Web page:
Coming straight from one of F1’s most intense and mentally punishing title fights into a massively less competitive car would have an effect on anyone. That doesn’t mean Hamilton’s been ‘found out’. It doesn’t mean he’s not trying. It might mean that, just subconsciously, it’s harder for him to access and execute every last bit of his potential at the moment. It’s fair to acknowledge that he might not be at his best right now, without using that to dismiss his entire career to date.
And let’s make sure to give Russell due massive credit. In career terms, he has more to lose than Hamilton from Mercedes nosediving now and it must be at least a little crushing for his big break to turn out like this so far. What he’s producing in the circumstances is outstanding.
Flashes of Ricciardo/Vettel
To put it simply, everyone loves an underdog, very few love a top dog. When the slightest weak spot appears, people are prepared to pounce and in an age of increasingly polarised F1 fans, Mercedes’ struggles exacerbate any differences in performances.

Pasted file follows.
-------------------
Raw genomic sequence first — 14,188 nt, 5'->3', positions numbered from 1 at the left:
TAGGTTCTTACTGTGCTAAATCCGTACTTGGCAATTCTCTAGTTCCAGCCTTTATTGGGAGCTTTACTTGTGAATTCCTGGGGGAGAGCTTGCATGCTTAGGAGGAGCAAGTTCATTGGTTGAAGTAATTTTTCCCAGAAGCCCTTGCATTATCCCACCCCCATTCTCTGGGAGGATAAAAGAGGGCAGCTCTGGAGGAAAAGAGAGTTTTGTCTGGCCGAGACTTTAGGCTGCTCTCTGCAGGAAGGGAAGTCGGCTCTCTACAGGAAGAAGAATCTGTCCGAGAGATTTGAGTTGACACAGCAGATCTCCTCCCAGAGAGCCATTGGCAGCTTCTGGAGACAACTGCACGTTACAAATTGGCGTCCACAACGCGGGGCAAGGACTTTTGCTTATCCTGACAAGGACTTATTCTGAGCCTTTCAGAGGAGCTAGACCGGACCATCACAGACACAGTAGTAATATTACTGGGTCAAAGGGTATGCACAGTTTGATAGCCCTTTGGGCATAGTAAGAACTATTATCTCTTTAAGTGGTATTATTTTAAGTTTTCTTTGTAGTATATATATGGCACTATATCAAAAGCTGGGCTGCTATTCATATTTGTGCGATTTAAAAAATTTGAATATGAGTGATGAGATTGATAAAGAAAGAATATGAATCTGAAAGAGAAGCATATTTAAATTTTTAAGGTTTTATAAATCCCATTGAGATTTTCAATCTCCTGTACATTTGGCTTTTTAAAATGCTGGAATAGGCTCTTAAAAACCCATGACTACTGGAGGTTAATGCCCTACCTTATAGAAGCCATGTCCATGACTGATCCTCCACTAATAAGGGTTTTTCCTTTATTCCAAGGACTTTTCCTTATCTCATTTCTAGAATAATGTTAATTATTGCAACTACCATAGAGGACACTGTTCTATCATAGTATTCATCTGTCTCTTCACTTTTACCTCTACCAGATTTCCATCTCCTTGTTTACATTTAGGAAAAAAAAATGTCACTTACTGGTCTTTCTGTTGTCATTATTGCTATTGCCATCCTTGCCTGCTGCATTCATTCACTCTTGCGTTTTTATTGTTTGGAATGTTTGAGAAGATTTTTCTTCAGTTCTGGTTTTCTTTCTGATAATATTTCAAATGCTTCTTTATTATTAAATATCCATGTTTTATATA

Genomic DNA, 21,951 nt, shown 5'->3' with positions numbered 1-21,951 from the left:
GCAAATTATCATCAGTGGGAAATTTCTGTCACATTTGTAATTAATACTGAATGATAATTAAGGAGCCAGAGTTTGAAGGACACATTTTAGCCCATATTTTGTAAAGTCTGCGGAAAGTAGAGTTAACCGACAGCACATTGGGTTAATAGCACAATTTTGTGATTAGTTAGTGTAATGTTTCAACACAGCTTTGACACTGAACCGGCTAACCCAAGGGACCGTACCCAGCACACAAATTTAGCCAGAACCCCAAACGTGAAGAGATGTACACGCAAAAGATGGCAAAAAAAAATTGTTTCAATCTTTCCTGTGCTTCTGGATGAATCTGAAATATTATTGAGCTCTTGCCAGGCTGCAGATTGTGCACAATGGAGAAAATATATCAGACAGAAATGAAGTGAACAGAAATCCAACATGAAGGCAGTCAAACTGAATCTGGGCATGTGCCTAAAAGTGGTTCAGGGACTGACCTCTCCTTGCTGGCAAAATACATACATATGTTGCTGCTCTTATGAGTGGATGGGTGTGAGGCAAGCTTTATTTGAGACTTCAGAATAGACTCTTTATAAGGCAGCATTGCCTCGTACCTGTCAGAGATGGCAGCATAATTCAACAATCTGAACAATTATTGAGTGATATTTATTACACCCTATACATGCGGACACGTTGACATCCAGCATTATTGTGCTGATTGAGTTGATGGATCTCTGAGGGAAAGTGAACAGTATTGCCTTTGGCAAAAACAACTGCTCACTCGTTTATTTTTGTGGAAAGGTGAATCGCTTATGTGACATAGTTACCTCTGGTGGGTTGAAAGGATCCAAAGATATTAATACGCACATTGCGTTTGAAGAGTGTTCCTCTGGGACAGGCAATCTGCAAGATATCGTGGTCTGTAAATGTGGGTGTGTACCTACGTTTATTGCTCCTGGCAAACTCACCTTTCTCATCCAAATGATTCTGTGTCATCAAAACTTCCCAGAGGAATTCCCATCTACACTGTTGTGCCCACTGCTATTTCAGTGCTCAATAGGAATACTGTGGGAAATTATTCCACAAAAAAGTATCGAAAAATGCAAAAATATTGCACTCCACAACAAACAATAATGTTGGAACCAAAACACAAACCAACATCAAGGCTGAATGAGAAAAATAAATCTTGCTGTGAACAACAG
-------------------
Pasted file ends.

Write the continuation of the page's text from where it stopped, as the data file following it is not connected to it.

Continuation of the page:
It’s all too familiar to Sebastian Vettel and Daniel Ricciardo at Red Bull in 2014: the experienced, multiple world champion who had shaped a team around him vs the up-and-coming talent finally getting a shot at the top.
Russell/Ricciardo’s consistent and impressive performances in a car far inferior to previous seasons were a combination of their undeniable talent, a lack of previous reference points to the older cars and a need to adapt quickly to earn their place.
While they could learn as they go and risk a few off-days, Hamilton/Vettel were effectively being forced to go against behaviours that were second nature to them, a difficult thing to do especially if you don’t trust the car underneath you anymore.
F1’s such a fast-moving sport that narratives can change overnight. If Hamilton beats Russell in Miami, the attention will probably swing elsewhere.
Rather than this being Hamilton’s problem, it’s Mercedes’ responsibility. Perhaps its biggest failing was a lack of imagination – being unable to plan for a future where the team and its seven-time world champion weren’t the dominant force and underestimated its rivals before it was far too late – a precedent it should have remembered from Red Bull.